Once a form is set up, it would be a simple matter to add and subtract the items for any particular meeting.
Perhaps Hammond’s objections are more philosophical. He does not use the term “agenda” to describe the schedule of topics for town board meetings; he calls it the supervisor’s schedule. He told us that one person doesn’t set the agenda — the council would have to vote on one.
The other Hilltowns hold meetings separate from the board’s monthly session where all the board members can participate in shaping what will happen at the monthly meeting.
The key here is those meetings must be open to the public and legally posted so citizens can attend.
“Agenda Meetings” or “work sessions” are often terms used by boards that want to meet without the public present. The state’s Open Meetings Law does not contain any reference to work sessions, as pointed out in the manual for town supervisors and boards written by the Association of Towns of the State of New York. The law defines only the term “meeting.”
The state’s highest court, the Court of Appeals, has agreed with lower courts that the definition of “meeting” is broad enough to include such work and agenda sessions. Even if a vote is not taken, the important elements of a meeting are the convening of a majority of the members of a public body and the discussion of public business.
We like the word “agenda.” It comes from the Latin for “to set in motion” or “to drive on.” And that is what an agenda does. It allows everyone — board members and onlookers alike — to be quite literally on the same page.
The same Association of Towns’ manual advises supervisors and board members, “Be prepared....Have an agenda made out ahead of time. Do not include anything on the agenda for which all the facts and the law have not been obtained in advance. These are the two basic ingredients in any decision.”
The manual also notes that every town board may adopt its own rules of procedure and stresses, “These rules should be known to the public.”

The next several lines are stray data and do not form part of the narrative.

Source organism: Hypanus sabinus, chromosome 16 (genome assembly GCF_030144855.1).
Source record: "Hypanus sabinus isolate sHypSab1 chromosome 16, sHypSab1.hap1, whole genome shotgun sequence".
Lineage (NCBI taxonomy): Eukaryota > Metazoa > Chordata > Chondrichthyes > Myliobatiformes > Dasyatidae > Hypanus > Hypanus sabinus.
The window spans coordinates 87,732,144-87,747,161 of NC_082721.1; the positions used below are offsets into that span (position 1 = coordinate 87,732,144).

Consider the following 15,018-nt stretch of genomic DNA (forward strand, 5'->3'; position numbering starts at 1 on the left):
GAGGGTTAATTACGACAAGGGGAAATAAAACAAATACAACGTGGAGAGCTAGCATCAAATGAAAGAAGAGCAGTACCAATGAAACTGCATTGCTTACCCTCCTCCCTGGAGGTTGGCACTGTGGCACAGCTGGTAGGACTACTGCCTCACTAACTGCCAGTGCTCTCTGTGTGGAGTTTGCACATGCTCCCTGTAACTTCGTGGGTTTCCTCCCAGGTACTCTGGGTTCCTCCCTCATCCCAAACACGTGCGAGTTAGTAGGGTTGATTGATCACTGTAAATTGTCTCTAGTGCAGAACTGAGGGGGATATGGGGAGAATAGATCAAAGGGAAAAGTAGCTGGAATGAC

While all of the towns we cover have websites, only some of them post agendas. And even fewer post rules of procedure, which could help the public navigate meetings held by their elected representatives.
So Knox is not alone. We urge all of our towns to take heed: Posting procedures and agendas for any town meetings — town board, zoning board, and planning board among them — would benefit citizens and is easy to accomplish in this age of the Internet. Earlier this month, for example, we attended a planning board meeting where even some of the board members were surprised to learn that an important issue was no longer scheduled for discussion.
We cover some boards that have streamlined their agendas, creating a portion for routine, noncontroversial topics as a consent agenda, which can be passed quickly as a whole, freeing up time for more discussion on difficult topics.
Knox, for decades, with Hammond at the helm, has taken a more thorough, item-by-item approach, which has served the town well over the years. Residents know that, once a month, they can come to a meeting and hear an open exchange of ideas on matters important to their town.
We’ve long admired the back-and-forth at Knox Town Board meetings, not just on the dais but also between board members and residents. The role that citizens have played in their government along with leaders who are willing to listen and act have been good for the town.
But a quarter-century is too long to wait for common sense and common courtesy to prevail. The Knox Town Board can call its schedule whatever it wants, but it should see that a list of topics is posted on the town’s website before every board meeting. That is the best way “to drive on” to the future.
— Melissa Hale-Spencer